Hey man, are you are narc or something?

According to History.com, the repeal of Prohibition left buzzkill bureaucrats in need of a new scapegoat. Marijuana (aka Marihuana) was a convenient target. This led to some states outlawing cannabis. Then the Feds got involved and passed the Marihuana Tax Act in 1937. This did not criminalize possession or use of marijuana per se, but it did impose hefty fines if the tax was not paid. The Marihuana Tax Act was eventually ruled unconstitutional (because it required self-incrimination, not because of the spelling) and was replaced in 1970 by the Controlled Substances Act. This new law created 5 categories (“Schedules”) for medications that are easy to abuse. The Schedules go from V (least potential for abuse) to I (high abuse potential with no accepted medical use). Marijuana was classified as Schedule I(allegedly to criminalize Nixon’s anti-war enemies), and remains so to this day. However, a synthetic version of THC (dronaninol, brand name Marinol) is considered Schedule III. It can be legally prescribed for the accepted medical uses of preventing nausea and vomiting from cancer treatment, and as an appetite stimulant to give AIDS patients the munchies. Go figure.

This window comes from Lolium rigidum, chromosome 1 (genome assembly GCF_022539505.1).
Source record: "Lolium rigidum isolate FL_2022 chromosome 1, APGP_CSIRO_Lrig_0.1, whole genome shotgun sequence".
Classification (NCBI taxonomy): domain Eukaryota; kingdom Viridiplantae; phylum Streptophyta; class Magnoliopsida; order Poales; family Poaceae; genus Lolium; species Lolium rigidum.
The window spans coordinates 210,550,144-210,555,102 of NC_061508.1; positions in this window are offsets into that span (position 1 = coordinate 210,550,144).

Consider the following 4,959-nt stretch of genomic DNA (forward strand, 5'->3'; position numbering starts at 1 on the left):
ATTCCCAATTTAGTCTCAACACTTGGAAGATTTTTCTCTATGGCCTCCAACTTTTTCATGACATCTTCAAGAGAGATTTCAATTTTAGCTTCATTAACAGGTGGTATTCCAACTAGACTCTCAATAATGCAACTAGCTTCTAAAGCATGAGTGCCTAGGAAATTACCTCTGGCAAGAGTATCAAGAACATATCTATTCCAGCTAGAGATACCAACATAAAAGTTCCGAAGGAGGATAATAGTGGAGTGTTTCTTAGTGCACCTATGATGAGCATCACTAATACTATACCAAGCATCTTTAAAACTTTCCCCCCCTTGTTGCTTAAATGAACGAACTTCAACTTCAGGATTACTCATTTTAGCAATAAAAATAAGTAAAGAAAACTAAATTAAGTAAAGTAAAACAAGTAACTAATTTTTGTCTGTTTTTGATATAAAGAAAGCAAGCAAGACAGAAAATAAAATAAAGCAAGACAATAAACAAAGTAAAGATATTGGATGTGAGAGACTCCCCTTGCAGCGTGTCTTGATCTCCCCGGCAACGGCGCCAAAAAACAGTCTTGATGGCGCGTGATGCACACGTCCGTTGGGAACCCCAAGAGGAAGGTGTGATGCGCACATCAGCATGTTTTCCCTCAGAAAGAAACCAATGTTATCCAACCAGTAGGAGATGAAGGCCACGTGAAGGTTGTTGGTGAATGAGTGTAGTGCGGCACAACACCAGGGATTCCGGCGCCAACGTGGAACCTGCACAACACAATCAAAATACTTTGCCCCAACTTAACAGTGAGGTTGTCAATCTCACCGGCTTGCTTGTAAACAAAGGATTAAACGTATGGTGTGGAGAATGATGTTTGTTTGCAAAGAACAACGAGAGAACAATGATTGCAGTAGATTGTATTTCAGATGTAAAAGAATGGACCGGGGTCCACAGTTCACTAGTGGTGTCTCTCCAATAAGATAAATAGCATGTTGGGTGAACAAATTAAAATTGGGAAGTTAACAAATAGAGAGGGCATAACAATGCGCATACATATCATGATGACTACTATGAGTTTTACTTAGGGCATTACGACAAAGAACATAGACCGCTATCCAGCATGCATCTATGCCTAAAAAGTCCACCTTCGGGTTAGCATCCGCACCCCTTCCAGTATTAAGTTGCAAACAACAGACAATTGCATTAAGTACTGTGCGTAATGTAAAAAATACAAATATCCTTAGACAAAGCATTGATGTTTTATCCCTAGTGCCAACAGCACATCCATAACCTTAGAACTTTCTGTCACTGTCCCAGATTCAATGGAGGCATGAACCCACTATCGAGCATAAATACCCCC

Hemp production was collateral damage in the War on Drugs. It had already lost the sail business when steam ships took over; it then lost market share in general to cheap synthetic materials (The DuPont company may or may not have been a factor). Then the requirements imposed by the Tax Act made it virtually illegal. It made a brief comeback in 1942, when “Hemp for Victory” encouraged itsproduction during WWII, but the boom in industrial hemp ended when the war ended.